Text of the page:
Pembrolizumab plus axitinib (pembro-axi) continued to demonstrate superior efficacy compared with sunitinib as first-line therapy in advanced clear cell renal cell carcinoma (ccRCC), according to updated results from the KEYNOTE-426 trial presented at the 2021 American Society of Clinical Oncology (ASCO) Annual Meeting.1

The trial (ClinicalTrial.gov Identifier: NCT02853331) included 861 patients with advanced ccRCC who were randomly assigned to receive pembro-axi (n = 432) or sunitinib (n = 429).

Investigators defined median duration of follow-up as the time from randomization to the database cutoff date. At the data cutoff, 418 patients had died — 193 (44.7%) in the pembro- axi arm and 225 (52.4%) in the sunitinib arm. No new safety signals were identified.


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In the first interim analysis of the trial, pembro-axi significantly improved overall survival (OS), progression-free survival (PFS), and objective response rate (ORR) compared with sunitinib.2 Extended follow-up at a median of 30.6 months again showed superior efficacy of the combination treatment.3

Findings from the new analysis, done at a median follow-up of 42.8 months, reinforced that the combination therapy “is an acceptable front-line standard,” investigator Brian I. Rini, MD, of Vanderbilt University Medical Center in Nashville, Tennessee, stated in an interview.

The 42-month OS rate was 57.5% in the pembro-axi arm compared with 48.5% in the sunitinib arm, Dr Rini reported. The 42-month PFS rates were 25.1% and 10.6%, respectively.

Compared with sunitinib, pembro-axi was associated with a 27% decreased risk of death (95% CI, 0.60-0.88; P <.001) and a 32% decreased risk of progression or death (95% CI, 0.58-0.80; P <.0001).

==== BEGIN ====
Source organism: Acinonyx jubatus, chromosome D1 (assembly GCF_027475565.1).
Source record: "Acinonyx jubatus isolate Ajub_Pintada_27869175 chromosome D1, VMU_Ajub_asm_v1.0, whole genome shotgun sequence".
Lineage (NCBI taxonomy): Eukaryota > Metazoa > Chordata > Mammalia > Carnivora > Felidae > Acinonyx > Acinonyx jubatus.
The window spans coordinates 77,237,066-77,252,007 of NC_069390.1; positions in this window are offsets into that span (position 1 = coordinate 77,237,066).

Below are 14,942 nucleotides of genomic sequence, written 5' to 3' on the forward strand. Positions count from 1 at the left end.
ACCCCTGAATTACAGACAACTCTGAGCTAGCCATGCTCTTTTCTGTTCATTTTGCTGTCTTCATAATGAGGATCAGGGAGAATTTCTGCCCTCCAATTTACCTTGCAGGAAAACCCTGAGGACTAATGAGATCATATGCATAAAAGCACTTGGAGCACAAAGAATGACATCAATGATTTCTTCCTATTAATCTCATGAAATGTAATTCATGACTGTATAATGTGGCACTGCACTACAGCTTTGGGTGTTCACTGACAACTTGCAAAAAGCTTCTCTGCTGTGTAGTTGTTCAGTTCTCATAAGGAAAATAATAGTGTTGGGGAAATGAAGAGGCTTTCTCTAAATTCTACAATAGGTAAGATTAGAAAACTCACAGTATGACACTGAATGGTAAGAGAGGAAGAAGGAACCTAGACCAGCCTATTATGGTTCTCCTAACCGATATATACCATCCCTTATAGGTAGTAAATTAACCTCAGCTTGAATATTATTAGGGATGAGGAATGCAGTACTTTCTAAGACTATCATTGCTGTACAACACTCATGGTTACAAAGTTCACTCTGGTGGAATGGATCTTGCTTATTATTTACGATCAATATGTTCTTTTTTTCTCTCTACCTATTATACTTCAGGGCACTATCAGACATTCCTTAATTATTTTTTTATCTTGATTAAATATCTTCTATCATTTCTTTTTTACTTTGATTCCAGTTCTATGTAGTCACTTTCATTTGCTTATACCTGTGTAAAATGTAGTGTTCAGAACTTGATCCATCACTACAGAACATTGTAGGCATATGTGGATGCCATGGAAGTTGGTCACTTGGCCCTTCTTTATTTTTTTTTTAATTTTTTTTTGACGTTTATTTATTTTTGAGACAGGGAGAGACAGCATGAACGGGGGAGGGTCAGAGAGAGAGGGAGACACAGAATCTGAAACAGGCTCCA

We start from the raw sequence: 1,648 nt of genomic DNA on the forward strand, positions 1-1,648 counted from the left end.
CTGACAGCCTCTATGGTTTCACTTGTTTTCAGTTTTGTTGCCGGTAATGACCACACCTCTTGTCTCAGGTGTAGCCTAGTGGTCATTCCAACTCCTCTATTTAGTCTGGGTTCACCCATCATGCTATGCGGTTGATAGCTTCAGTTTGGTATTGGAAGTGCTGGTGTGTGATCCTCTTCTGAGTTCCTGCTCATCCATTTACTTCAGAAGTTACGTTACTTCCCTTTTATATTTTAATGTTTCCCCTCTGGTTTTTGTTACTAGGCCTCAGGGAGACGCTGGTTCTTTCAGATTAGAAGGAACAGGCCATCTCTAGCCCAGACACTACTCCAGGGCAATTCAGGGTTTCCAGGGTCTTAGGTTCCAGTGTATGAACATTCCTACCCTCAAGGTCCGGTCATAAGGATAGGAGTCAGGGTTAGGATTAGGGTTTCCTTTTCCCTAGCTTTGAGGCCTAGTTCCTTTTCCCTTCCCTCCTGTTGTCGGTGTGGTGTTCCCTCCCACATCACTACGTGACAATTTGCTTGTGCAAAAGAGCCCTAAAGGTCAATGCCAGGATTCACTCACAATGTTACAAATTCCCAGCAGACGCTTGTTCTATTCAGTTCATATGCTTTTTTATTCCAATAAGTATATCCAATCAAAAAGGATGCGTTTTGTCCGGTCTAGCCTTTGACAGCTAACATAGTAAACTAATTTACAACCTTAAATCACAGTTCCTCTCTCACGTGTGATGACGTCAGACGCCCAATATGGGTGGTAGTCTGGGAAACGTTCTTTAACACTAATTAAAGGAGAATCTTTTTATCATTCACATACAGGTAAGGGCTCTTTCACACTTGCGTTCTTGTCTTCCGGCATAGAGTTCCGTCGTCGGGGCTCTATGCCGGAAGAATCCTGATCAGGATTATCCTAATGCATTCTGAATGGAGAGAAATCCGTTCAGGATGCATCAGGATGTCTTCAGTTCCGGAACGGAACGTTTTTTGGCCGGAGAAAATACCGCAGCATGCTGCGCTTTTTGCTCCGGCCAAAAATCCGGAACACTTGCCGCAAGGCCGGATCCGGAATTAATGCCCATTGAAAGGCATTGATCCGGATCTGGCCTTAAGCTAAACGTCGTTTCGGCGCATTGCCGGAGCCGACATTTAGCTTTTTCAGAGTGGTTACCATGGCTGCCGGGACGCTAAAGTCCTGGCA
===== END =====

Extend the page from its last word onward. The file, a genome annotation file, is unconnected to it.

Patients in the pembro-axi arm had a significantly higher ORR compared with patients in the sunitinib arm (60.4% vs 39.6%). Patients in the pembro-axi arm also had a higher complete response rate (10.0% vs 3.5%) and a longer median duration of response (23.6 months vs 15.3 months).

The rate of treatment discontinuation was higher in the sunitinib arm than in the pembro-axi arm (90.6% vs 81.4%), as was the proportion of patients who received subsequent therapy (73.0% vs 58.4%).

Asked if he had any advice for clinicians prescribing pembro-axi, Dr Rini emphasized that axitinib is an important part of the treatment, and clinicians should resist a temptation to discontinue it early.

As with other tyrosine kinase inhibitors, axitinib can be titrated up and down easily to arrive at what is tolerable for patients in the short and long term, he explained. Studies have established that dual therapy is better than single therapy, so “it is worth putting in the effort to keep patients on both drugs,” Dr Rini said.

Disclosures: This research was supported by Merck Sharp & Dohme Corp., a subsidiary of Merck & Co., Inc. Some study authors declared affiliations with biotech, pharmaceutical, and/or device companies. Please see the original reference for a full list of disclosures.

Reference

  1. Rini BI, Plimack ER, Stus V, et al. Pembrolizumab (pembro) plus axitinib (axi) versus sunitinib as first-line therapy for advanced clear cell renal cell carcinoma (ccRCC): results from 42-month follow-up of KEYNOTE-426. J Clin Oncol. 2021;39:(suppl 15; abstr 4500). doi:10.1200/JCO.2021.39.15_suppl.4500 
  2. Rini BI, Plimack ER, Stus V, et al. Pembrolizumab plus Axitinib versus Sunitinib for Advanced Renal-Cell Carcinoma. N Engl J Med. 2019;380:1116-1127. doi:10.1056/NEJMoa1816714
  3. Powles T, Plimack ER, Soulières D, et al. Pembrolizumab plus axitinib versus sunitinib monotherapy as first-line treatment of advanced renal cell carcinoma (KEYNOTE-426): extended follow-up from a randomised, open-label, phase 3 trial. Lancet Oncol. 2020 Dec;21(12):1563-1573. doi: 10.1016/S1470-2045(20)30436-8.

This article originally appeared on Cancer Therapy Advisor